Free Articles, Free Web Content, Reprint Articles
Friday, August 23, 2019
 
Free Articles, Free Web Content, Reprint ArticlesRegisterAll CategoriesTop AuthorsSubmit Article (Article Submission)ContactSubscribe Free Articles, Free Web Content, Reprint Articles
 

How Important Is It To Learn Photography - Can You Still Be A Photogapher

What is important when it comes to photography? How important are the technical aspects of a camera versus the composition and value of the photos? If you are considering learning photography, these are things you should really settle in your own mind.


I have been on a quest to learn photography for quite some time. That has been a blessing, but it has also been a curse. I have gotten sidetracked with the technical side of photography rather than the creative side.

Is a photographer an artist? An even more pressing question: Does owning a digital SLR camera make someone a photographer?

I have been pondering these two questions lately with regard to my own photography. I do own a digital SLR camera. It's a Canon 30D. I take literally tons of photos with my camera. So, taking photos is not the problem, but I still have trouble declaring myself as a photographer.

The reason for this difficulty is that I incessantly compare my photos with those of others whom I respect. I spend hours looking at the images of others who I view as extremely gifted in the field of photography, and, quite honestly, I consider my own pictures fairly stinky after looking at theirs. But then, someone else views my photos and is amazed at how good they are. The issue, I imagine, is personal anticipation.

My fancy is to capture pictures that can stand up to the likes of Moose Peterson or Joe McNally, a couple of photographers and teachers that I admire greatly. In my eyes, my images just don't rate compared to theirs.

There is no doubt, I am really critical of my own images. But at times, I am even more critical of the work of others who actually do call themselves photographers. Is it really possible that a person declare himself a photographer whenever he does not know the difference between an f-stop from an exposure setting?

Recently, however, I believe I have come to my senses. I have been very narrow minded in my view. It is true that we each have a right to our own view about what is art and what is not. I have come to realize, I invest more time on the technical data and sharpness of the image than on the artistic or emotional value.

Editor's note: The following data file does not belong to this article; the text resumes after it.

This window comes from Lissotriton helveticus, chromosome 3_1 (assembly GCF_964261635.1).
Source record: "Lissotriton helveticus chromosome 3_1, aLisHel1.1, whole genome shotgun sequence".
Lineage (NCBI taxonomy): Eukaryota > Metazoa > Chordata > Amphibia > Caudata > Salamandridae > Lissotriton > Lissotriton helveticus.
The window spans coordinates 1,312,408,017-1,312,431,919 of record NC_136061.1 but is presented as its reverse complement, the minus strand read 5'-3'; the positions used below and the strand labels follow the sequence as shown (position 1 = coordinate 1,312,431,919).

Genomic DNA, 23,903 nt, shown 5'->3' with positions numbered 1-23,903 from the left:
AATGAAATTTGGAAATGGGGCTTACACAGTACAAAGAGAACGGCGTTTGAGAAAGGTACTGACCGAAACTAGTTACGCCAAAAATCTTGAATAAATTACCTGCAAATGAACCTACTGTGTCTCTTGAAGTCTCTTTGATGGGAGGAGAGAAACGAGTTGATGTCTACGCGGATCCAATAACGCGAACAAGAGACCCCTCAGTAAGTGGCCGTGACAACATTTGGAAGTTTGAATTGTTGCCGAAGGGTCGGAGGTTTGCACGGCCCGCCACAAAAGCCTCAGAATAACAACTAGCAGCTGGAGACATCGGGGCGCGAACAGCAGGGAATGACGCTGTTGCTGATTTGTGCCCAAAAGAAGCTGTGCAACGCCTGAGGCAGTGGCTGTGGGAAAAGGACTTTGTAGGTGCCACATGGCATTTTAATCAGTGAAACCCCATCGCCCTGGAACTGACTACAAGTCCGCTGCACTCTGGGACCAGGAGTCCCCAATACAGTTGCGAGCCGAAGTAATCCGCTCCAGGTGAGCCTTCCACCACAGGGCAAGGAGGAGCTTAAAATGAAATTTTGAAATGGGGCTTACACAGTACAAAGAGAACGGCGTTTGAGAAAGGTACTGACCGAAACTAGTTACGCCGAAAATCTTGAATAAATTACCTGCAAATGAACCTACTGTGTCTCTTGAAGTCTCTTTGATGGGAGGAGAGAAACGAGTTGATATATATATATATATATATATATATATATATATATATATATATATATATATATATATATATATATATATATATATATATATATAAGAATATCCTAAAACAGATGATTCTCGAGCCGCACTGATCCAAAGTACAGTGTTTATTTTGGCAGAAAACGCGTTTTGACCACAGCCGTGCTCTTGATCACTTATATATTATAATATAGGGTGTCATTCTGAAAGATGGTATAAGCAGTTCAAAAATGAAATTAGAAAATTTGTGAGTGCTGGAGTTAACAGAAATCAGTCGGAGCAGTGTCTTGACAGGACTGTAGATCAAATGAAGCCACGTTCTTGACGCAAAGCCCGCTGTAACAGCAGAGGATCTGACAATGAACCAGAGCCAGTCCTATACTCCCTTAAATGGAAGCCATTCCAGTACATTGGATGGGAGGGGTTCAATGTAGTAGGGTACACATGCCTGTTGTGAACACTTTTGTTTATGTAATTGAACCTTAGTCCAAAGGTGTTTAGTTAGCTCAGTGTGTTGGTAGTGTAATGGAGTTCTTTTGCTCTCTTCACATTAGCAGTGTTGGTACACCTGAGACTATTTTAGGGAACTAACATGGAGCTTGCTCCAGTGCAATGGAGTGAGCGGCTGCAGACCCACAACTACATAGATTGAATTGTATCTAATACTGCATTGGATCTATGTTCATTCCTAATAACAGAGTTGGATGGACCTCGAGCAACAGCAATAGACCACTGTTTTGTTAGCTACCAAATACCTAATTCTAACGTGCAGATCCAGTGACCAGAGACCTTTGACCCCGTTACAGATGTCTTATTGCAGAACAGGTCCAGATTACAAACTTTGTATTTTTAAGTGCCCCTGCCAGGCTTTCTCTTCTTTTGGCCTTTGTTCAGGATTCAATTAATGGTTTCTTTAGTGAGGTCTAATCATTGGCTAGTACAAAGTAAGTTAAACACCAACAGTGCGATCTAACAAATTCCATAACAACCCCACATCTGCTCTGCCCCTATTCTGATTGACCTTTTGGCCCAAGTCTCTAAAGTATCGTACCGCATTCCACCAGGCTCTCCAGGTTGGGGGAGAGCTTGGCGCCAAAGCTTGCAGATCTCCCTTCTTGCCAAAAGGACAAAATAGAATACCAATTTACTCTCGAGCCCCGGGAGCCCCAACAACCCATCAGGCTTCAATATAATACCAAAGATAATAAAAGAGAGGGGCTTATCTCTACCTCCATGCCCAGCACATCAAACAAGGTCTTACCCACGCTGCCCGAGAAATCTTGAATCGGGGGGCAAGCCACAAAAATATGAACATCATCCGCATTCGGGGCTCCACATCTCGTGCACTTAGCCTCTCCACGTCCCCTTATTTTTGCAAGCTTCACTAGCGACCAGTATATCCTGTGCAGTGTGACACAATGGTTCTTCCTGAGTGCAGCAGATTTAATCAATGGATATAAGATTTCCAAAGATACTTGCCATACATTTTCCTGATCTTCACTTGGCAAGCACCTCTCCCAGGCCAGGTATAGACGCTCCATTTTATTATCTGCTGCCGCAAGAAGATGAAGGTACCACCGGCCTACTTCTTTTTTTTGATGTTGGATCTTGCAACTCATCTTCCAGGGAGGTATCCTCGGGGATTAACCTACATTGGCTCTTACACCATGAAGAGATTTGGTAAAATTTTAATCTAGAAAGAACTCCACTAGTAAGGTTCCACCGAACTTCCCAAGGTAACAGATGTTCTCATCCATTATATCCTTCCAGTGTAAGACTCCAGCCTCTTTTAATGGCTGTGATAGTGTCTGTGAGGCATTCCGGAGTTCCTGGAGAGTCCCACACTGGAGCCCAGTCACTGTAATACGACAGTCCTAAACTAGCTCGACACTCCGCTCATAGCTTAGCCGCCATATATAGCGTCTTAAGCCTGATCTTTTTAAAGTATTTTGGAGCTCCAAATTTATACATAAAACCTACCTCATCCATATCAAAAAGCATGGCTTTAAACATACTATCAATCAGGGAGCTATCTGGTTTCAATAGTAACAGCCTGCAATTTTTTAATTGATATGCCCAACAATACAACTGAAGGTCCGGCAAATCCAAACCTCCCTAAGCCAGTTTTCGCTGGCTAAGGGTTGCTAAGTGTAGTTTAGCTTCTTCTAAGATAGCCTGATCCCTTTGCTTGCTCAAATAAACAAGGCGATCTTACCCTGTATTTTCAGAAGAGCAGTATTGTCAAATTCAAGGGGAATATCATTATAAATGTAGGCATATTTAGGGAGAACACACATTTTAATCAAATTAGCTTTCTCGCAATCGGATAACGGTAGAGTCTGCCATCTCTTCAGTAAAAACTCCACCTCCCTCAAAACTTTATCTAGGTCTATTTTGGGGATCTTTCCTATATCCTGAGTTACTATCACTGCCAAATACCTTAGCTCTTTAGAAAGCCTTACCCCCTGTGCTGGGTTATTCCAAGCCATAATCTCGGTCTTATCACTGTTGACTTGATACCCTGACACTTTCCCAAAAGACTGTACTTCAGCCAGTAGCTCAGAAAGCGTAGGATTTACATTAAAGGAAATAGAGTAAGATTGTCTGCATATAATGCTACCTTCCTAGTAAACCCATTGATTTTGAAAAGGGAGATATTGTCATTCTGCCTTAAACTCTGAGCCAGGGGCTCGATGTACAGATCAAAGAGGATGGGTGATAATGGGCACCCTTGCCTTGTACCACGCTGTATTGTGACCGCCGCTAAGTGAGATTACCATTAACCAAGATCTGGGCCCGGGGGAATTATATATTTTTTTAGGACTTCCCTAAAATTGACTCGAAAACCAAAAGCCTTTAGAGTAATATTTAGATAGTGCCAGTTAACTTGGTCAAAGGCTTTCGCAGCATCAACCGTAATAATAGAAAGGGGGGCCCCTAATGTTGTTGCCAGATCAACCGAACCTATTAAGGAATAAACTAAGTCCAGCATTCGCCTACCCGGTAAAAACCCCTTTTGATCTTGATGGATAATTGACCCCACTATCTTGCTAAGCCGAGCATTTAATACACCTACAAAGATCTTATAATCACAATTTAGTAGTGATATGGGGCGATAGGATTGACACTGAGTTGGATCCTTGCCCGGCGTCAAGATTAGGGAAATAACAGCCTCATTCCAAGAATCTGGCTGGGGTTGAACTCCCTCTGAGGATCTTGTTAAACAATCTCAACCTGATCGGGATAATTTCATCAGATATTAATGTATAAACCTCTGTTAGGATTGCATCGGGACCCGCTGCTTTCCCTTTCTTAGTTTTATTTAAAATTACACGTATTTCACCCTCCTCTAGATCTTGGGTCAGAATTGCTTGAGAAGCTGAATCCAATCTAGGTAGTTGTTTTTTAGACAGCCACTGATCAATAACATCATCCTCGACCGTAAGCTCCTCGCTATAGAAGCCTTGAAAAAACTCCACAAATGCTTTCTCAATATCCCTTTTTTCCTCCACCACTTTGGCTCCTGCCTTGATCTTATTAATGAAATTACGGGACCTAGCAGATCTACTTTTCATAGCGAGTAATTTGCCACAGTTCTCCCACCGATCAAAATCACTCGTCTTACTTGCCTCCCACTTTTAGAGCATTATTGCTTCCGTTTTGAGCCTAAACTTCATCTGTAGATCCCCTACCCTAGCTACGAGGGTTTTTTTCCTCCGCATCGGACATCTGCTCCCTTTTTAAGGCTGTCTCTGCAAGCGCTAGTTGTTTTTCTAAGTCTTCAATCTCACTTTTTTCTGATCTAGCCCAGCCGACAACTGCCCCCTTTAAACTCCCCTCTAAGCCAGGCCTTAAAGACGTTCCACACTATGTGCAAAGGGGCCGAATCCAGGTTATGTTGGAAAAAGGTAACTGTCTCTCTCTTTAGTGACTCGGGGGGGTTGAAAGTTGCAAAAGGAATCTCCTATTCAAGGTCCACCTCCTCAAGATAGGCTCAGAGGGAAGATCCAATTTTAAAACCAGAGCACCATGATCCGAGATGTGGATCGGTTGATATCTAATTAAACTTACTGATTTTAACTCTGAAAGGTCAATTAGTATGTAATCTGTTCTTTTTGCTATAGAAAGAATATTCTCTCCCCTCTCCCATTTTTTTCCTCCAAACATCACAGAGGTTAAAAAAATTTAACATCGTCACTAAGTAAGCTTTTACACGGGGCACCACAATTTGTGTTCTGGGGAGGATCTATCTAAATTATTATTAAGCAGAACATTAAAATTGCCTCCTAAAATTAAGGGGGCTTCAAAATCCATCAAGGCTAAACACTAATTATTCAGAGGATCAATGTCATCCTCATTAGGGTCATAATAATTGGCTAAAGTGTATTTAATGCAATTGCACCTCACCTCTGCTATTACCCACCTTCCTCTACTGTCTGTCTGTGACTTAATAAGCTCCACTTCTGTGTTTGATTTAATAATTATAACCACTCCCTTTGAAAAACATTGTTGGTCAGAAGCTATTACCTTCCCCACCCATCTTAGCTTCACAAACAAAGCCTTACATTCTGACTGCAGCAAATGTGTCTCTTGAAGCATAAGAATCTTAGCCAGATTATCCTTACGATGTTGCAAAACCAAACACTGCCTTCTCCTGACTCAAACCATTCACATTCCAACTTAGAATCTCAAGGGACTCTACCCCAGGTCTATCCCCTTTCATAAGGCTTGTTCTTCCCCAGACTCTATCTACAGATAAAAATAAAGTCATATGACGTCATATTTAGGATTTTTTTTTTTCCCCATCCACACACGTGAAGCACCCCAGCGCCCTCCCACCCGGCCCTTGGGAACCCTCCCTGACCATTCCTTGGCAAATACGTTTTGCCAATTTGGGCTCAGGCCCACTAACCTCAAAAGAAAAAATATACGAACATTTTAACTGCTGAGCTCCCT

An image becomes art when it can inspire or draw out the emotion of a viewer.

A person's ability to manipulate the camera settings, while important, is not art. In addition, if the camera menu is never touched, what is wrong with that? A more important issue is the impact those pictures are making on the intended audience.

Something else I realized as I thought through this issue is that not everyone is trying to get their images accepted by National Geographic or People Magazine. They only want to create memories, and in that sense, they are photographers and artists.

So, as I end my muse about photography and art, let me urge you to continue to shoot those pictures. Let your imagination go wild as you consider the next shot. It may bring a smile to a friend's faceArticle Submission, or it may end up in National Geographic .

Article Tags: Learn Photography

Source: Free Articles from ArticlesFactory.com

ABOUT THE AUTHOR


In an effort to work past my "pixel peeping" tendencies, I figured it would be best to focus my efforts on others who want to learn photography. Would you like to learn photography from someone who has personally discovered most of the mistakes? You can see the value of some very insightful resources by going to my website at www.photographyclassesatlanta.org.



Health
Business
Finance
Travel
Technology
Home Repair
Computers
Marketing
Autos
Family
Entertainment
Law
Education
Communication
Other
Sports
ECommerce
Home Business
Self Help
Internet
Partners


Page loaded in 0.180 seconds